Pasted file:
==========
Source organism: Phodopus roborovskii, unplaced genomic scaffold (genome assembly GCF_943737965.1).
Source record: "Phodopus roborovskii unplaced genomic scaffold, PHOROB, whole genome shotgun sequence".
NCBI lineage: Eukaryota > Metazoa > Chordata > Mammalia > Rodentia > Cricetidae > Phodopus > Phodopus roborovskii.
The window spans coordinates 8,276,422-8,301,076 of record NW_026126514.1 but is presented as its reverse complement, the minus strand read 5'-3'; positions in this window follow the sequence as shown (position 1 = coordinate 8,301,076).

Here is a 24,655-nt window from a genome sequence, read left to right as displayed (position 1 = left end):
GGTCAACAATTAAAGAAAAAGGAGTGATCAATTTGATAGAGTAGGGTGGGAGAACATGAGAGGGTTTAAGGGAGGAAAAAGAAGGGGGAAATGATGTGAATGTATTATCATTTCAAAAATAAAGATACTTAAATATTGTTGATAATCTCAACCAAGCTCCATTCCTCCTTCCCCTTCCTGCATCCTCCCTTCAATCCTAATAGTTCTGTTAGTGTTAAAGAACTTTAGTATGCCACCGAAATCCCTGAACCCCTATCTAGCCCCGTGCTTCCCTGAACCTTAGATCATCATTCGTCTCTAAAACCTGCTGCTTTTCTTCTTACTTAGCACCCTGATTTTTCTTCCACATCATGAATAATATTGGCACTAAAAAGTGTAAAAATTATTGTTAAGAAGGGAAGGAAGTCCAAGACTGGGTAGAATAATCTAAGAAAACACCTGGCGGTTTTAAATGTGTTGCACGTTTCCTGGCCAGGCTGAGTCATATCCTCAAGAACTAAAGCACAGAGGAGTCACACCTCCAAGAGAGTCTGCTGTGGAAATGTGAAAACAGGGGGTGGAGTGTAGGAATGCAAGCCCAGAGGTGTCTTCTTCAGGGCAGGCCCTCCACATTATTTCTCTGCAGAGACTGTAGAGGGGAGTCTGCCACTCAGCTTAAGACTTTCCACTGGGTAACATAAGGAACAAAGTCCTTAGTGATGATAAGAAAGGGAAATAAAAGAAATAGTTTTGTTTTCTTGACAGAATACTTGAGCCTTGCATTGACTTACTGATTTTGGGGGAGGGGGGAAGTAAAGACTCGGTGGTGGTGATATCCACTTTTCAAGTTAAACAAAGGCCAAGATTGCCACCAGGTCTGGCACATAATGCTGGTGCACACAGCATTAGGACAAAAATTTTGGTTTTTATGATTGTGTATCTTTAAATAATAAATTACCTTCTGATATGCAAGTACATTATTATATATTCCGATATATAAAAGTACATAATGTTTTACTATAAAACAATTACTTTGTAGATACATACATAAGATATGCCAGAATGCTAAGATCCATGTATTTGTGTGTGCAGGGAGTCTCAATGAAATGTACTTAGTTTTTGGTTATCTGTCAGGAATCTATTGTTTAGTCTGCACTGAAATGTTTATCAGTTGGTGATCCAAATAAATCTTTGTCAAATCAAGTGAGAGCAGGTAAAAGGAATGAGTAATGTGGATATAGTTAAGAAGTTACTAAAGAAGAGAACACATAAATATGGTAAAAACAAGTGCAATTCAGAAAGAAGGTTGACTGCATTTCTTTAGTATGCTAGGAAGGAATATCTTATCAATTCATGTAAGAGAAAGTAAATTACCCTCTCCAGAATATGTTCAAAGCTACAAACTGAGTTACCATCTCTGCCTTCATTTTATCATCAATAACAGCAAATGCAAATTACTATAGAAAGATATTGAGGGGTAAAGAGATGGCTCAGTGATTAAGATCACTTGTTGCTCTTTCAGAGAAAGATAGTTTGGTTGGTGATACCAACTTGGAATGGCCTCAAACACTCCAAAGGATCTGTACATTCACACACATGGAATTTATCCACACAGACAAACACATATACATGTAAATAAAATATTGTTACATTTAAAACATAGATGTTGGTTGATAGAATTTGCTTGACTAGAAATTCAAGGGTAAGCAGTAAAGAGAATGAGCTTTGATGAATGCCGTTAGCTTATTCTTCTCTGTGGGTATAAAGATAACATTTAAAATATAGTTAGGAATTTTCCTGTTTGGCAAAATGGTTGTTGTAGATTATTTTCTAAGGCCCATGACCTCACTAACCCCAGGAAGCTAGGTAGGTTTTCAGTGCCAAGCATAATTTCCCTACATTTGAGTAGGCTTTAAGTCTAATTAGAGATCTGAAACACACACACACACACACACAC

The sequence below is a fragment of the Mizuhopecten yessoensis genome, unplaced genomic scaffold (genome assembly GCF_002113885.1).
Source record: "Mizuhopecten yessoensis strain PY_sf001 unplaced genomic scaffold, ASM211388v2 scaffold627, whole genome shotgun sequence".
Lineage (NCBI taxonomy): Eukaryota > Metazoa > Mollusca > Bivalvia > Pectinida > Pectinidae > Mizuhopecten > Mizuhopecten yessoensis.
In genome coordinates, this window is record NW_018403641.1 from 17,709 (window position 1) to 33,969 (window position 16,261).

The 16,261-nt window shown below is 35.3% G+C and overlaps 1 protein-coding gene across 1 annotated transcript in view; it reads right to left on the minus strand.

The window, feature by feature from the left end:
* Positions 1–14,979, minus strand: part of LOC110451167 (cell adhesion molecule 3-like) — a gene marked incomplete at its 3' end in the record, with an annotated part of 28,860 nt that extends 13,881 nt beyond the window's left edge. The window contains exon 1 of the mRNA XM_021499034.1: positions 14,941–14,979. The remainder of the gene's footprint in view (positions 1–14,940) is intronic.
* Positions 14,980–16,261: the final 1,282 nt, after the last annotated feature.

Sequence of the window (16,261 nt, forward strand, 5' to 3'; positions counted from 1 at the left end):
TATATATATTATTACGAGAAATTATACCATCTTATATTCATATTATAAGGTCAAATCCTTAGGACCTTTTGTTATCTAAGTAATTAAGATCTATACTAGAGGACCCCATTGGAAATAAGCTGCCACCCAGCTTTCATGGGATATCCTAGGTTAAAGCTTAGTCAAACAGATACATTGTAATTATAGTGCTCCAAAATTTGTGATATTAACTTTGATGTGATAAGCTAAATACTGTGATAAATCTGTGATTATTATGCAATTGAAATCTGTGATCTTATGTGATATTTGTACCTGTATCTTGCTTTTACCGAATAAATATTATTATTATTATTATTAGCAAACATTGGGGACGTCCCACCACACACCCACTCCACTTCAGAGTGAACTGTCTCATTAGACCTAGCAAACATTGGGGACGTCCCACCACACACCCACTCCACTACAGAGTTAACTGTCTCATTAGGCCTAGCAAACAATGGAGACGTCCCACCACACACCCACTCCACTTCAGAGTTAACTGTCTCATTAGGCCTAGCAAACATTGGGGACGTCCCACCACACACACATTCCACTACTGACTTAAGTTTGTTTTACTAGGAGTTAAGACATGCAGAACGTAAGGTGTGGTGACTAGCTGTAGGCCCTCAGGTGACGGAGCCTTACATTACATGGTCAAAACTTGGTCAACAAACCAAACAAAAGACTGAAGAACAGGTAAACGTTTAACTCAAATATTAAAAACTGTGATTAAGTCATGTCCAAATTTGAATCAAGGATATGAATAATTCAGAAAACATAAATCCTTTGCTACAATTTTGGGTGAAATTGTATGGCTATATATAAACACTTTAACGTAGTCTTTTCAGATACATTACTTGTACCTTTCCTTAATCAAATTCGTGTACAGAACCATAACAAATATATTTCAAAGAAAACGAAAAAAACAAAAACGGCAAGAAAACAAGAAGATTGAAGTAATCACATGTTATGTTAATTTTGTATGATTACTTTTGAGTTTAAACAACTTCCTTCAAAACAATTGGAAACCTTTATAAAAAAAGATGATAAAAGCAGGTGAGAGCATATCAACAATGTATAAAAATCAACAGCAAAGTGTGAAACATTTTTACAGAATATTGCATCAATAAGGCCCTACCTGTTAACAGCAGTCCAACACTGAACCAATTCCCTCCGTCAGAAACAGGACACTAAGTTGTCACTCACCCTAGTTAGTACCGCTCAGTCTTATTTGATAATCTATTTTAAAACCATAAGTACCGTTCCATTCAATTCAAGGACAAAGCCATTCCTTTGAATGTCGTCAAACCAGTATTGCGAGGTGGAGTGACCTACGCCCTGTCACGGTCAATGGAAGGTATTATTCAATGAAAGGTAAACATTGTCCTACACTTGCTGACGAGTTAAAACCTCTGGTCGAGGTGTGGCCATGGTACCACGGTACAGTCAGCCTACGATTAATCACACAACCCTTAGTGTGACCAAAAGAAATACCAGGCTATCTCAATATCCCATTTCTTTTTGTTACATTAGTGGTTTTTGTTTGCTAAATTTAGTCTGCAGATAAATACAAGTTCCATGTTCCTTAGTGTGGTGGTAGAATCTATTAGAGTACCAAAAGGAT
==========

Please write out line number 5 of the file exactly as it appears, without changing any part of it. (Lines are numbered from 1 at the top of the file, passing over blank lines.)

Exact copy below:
Here is a 24,655-nt window from a genome sequence, read left to right as displayed (position 1 = left end):